A Chapter 12 bankruptcy is designed for family farms or family fisheries with “regular annual income.” The goal of the Chapter 12 bankruptcy is to provide a specific framework by which family farmers and fisheries can satisfy part or all their debts via a repayment plan.
Chapter 12 bankruptcies resemble Chapter 11 and 13 bankruptcies but provide more payment flexibility for the seasonal nature of farms and fisheries. A farm or fishery can fall into one of two categories: (1) an individual or married couple, or (2) a corporation or partnership. Debtors must take several steps to file a Chapter 12 bankruptcy. The debtor must file a voluntary petition, the schedules (which function as an overview of the debtor’s financial situation), the statement of financial affairs, a complete list of your debtors and creditors, and any other document upon the court’s request.
Plan and Confirmation
One benefit of a Chapter 12 filing is that farmers and fishermen do not have to liquidate their property and other assets if the debtor completes their repayment plan. After filing a petition, debtors have 90 days to submit a proposed repayment plan. The plan must provide that the debtor pays back all priority claims (e.g., tax debts, domestic support obligation, etc.) within a 3-to-5-year period. Once the plan is submitted, the bankruptcy judge must confirm the plan before it will take effect. Upon confirmation, the plan is binding on the debtor and each creditor. From that point forward the farmer or fisherman will pay the trustee regular payments (as provided by the plan), who then pays the creditors. During this time, the debtor may not acquire any new significant debt without consulting the bankruptcy trustee first.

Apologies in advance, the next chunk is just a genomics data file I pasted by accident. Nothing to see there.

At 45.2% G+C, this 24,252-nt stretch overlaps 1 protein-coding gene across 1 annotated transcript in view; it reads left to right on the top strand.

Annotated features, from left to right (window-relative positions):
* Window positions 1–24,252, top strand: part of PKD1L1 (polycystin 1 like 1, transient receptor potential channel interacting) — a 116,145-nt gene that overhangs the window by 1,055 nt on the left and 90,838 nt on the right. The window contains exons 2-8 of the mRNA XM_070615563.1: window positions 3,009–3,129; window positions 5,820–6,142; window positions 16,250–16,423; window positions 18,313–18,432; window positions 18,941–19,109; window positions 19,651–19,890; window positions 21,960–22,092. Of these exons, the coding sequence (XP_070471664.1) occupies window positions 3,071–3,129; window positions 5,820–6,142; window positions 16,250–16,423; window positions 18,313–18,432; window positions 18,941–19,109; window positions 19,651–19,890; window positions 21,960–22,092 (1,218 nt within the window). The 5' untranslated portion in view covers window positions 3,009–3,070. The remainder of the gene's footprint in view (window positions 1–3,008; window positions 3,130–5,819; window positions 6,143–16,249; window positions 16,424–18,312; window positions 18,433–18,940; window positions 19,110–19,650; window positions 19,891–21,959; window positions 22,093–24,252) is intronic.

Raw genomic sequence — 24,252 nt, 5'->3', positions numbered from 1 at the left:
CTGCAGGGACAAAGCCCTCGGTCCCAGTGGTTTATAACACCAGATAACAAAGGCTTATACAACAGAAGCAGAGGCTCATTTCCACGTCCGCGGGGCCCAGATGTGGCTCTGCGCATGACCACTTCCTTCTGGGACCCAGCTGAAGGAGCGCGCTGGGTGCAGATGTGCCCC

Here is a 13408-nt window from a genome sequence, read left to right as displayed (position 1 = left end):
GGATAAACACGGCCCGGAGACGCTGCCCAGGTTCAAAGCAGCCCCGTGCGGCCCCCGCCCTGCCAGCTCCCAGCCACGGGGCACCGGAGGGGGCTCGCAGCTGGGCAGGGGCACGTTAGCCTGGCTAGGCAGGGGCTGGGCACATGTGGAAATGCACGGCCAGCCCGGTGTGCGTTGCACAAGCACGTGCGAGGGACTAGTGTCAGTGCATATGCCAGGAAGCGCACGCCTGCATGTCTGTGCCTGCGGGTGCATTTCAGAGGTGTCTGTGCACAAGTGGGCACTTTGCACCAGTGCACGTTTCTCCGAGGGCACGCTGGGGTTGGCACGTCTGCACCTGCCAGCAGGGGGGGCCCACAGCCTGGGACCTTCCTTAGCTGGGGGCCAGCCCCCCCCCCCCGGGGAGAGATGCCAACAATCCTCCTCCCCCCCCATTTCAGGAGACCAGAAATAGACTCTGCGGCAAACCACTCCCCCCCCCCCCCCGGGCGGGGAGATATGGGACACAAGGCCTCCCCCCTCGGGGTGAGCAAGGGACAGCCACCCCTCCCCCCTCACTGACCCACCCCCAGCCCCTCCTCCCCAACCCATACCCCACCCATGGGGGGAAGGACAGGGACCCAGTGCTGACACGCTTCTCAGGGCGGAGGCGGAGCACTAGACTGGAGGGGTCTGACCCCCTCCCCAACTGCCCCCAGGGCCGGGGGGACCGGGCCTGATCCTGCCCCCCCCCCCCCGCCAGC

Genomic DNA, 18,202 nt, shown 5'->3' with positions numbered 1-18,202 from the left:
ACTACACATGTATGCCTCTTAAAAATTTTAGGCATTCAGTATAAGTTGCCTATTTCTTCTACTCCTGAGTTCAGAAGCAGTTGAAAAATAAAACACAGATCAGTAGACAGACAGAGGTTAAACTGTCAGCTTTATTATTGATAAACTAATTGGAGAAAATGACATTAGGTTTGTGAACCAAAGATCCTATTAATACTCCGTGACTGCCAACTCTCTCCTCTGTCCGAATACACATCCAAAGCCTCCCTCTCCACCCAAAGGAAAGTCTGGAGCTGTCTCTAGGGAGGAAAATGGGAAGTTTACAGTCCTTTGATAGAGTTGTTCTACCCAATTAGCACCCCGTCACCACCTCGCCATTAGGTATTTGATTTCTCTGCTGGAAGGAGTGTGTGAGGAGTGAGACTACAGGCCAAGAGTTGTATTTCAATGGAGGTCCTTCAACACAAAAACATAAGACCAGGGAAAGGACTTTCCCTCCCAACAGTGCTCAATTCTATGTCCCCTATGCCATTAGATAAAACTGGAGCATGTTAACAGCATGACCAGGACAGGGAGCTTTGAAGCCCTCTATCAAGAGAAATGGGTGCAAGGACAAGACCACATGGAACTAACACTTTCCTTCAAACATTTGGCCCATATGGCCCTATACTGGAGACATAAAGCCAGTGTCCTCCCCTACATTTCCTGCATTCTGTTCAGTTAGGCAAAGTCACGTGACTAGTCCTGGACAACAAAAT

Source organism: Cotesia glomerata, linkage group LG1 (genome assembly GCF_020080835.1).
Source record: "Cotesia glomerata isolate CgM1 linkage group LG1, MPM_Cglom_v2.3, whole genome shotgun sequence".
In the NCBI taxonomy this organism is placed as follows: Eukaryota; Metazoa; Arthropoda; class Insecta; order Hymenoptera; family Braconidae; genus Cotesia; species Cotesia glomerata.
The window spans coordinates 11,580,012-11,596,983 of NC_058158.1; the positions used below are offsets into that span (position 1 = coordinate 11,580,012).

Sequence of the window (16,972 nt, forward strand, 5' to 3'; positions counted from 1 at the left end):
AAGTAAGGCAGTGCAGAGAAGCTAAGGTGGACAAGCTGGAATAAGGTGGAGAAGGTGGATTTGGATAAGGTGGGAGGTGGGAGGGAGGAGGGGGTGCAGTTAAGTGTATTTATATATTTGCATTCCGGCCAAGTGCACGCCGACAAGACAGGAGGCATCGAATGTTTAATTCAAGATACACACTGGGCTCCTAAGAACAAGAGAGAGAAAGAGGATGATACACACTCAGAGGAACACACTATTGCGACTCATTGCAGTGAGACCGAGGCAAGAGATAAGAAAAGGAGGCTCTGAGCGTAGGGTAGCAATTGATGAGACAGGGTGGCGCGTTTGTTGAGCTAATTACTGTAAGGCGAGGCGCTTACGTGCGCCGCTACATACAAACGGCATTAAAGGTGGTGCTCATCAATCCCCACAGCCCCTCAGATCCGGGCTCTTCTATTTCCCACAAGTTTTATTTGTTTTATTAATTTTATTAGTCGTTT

Dismissal and Discharge
The court may dismiss the case or convert it to a Chapter 7 bankruptcy if there is a determination that the debtor committed fraud during the Chapter 12 filing. Failure to make the regular plan payments may also result in the case dismissal.
One exception to the discharge order is a “hardship discharge.” This allows the debtor to still discharge their debts even if they have failed to make all the plan payments. One stipulation to this is that the creditors must receive the same amount as they would have in a Chapter 7 filing. Similarly, the hardship discharge does not apply to any debts that are non-dischargeable in a Chapter 7 case.
As with any bankruptcy, a Chapter 12 bankruptcy is a long and complicated process. Any fisherman or farmer who is considering a Chapter 12 filing should consult an Indiana bankruptcy attorney first. If you are considering bankruptcy, contact the Indiana bankruptcy attorneys at McNeely Law to discuss your options.
This McNeely Law LLP publication should not be construed as legal advice or legal opinion of any specific facts or circumstances. The contents are intended for general information purposes only, and you are urged to consult your own lawyer on any specific legal questions you may have concerning your situation.